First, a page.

We identified 17 OBPs, 11 CSPs, 4 NPC2s, 88 ORs, 12 GRs, 23 IRs, 13 SNMPs, 1 PPK, and 9 TRPs in the genome of A. nilaparvatae. Detailed information of the numbers identified of the other 12 hymenopteran species can be found in Table 2.

Table 2 The number of candidate chemo- and mechano-sensory related genes of Anagrus nilaparvatae and other hymenopteran species

OBPs, CSPs and NPC2s are three kinds of soluble chemoreceptor proteins, which have the function of recognizing, binding and transporting chemical substances such as odor molecular pheromones. These proteins have been found to not only be involved in olfactory sensation, but also play roles in reproduction and anti-stress functions [30,31,32,33,34,35,36,37]. Both CSPs and OBPs have conserved cysteine (Cys) domains, with secondary structures of multiple α-helices [38, 39]. Among the investigated species, the number of OBPs in the three species of Pteromalidae was the largest (48-78 OBPs), followed by the 33 of T. pretiosum. The other species have less than 30 OBPs. A phylogenetic analysis of the OBP genes of the 13 Hymenoptera species included in this study were clustered into seven clades, and the 17 OBP genes of A. nilaparvatae occurred in four of the seven clades. Particularly, seven of the 17 OBPs of A. nilaparvatae are sequentially located on scaffold utg34, suggestive of origination from tandem duplication (Fig. 4). The number of CSP genes of A. nilaparvatae (11 members) is only less than that of Belonocnema treatae (17 members), and the other species have less than 10 CSPs. The CSPs are phylogenetically clustered into six clades, with A. nilaparvatae CSPs occurring in four clades (Fig. S6). In Subgroup2, five CSPs of A. nilaparvatae are phylogenetically distant to other members in the same clade, indicating a fast evolutionary rate in A. nilaparvatae.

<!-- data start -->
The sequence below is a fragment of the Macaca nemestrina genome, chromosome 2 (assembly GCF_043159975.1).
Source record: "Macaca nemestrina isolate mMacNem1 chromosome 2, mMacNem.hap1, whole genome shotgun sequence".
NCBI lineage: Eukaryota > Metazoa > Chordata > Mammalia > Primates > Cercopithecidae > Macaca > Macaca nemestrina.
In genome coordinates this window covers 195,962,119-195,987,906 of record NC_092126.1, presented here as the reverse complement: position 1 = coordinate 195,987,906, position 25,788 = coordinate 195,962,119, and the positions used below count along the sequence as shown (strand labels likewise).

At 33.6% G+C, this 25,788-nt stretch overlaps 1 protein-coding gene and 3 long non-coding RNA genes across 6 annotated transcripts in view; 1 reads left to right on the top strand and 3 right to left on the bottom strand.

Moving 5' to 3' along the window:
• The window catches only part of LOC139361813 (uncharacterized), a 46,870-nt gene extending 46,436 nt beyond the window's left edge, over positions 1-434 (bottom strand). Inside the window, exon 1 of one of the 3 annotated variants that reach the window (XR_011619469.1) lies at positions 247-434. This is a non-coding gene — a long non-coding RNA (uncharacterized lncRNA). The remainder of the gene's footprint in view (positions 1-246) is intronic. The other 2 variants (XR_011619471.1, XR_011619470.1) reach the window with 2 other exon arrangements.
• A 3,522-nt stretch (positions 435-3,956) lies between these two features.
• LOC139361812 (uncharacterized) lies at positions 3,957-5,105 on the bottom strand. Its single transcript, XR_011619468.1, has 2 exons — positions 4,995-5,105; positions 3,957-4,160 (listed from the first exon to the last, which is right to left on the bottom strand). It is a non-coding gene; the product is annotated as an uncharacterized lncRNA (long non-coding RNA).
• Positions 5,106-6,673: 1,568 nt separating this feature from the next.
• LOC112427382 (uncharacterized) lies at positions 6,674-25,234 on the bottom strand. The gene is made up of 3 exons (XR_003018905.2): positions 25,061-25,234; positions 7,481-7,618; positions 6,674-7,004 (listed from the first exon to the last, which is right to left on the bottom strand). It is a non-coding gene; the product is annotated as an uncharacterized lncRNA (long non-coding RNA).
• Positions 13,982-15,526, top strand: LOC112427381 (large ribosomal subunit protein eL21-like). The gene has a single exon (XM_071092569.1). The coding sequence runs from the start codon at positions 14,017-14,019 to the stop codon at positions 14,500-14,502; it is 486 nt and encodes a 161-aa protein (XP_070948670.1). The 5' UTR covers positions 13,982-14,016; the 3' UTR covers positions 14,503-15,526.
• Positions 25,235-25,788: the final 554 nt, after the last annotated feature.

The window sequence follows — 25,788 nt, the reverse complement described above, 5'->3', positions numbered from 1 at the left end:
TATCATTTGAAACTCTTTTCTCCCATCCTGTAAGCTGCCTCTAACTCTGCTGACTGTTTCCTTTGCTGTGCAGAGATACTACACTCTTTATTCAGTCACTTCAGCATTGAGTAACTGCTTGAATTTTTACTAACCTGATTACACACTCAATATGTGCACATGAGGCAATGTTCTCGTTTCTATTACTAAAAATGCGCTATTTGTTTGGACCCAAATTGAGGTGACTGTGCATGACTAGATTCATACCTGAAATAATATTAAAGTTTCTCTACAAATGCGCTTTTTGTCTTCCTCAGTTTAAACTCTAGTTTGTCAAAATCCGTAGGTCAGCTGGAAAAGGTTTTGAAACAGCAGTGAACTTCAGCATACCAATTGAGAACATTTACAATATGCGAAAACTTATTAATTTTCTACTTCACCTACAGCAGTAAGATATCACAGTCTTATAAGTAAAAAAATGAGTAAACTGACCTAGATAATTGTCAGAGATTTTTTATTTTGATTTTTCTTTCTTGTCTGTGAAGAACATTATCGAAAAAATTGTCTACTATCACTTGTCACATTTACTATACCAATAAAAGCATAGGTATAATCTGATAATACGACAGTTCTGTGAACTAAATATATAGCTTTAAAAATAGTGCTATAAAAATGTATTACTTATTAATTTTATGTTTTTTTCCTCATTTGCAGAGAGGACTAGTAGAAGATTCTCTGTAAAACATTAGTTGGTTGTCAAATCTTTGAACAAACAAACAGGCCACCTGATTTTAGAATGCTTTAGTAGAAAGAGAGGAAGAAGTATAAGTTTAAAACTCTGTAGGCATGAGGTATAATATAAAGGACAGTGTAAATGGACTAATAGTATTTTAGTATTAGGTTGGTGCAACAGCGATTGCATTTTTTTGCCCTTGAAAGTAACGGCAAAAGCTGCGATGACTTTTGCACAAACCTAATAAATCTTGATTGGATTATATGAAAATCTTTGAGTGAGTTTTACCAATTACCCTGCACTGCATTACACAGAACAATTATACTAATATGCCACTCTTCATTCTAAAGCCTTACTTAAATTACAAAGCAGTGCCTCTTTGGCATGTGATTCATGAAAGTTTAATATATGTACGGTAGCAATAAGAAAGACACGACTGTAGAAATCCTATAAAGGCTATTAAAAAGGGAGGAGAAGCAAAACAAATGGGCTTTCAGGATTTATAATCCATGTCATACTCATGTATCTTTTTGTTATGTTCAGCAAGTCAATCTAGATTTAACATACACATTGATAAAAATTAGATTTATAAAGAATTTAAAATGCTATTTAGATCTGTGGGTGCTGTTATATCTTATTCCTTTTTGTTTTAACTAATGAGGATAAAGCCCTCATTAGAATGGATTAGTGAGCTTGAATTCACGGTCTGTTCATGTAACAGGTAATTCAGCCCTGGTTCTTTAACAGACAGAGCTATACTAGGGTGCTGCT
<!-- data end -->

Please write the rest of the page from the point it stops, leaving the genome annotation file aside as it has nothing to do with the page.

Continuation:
Fig. 4
figure 4

Maximum-likelihood tree of OBPs of the parasitoid wasp Anagrus nilaparvatae and other Hymenopteras. Colors of tip nodes indicate species. Genes of A. nilaparvatae are highlighted in red shadow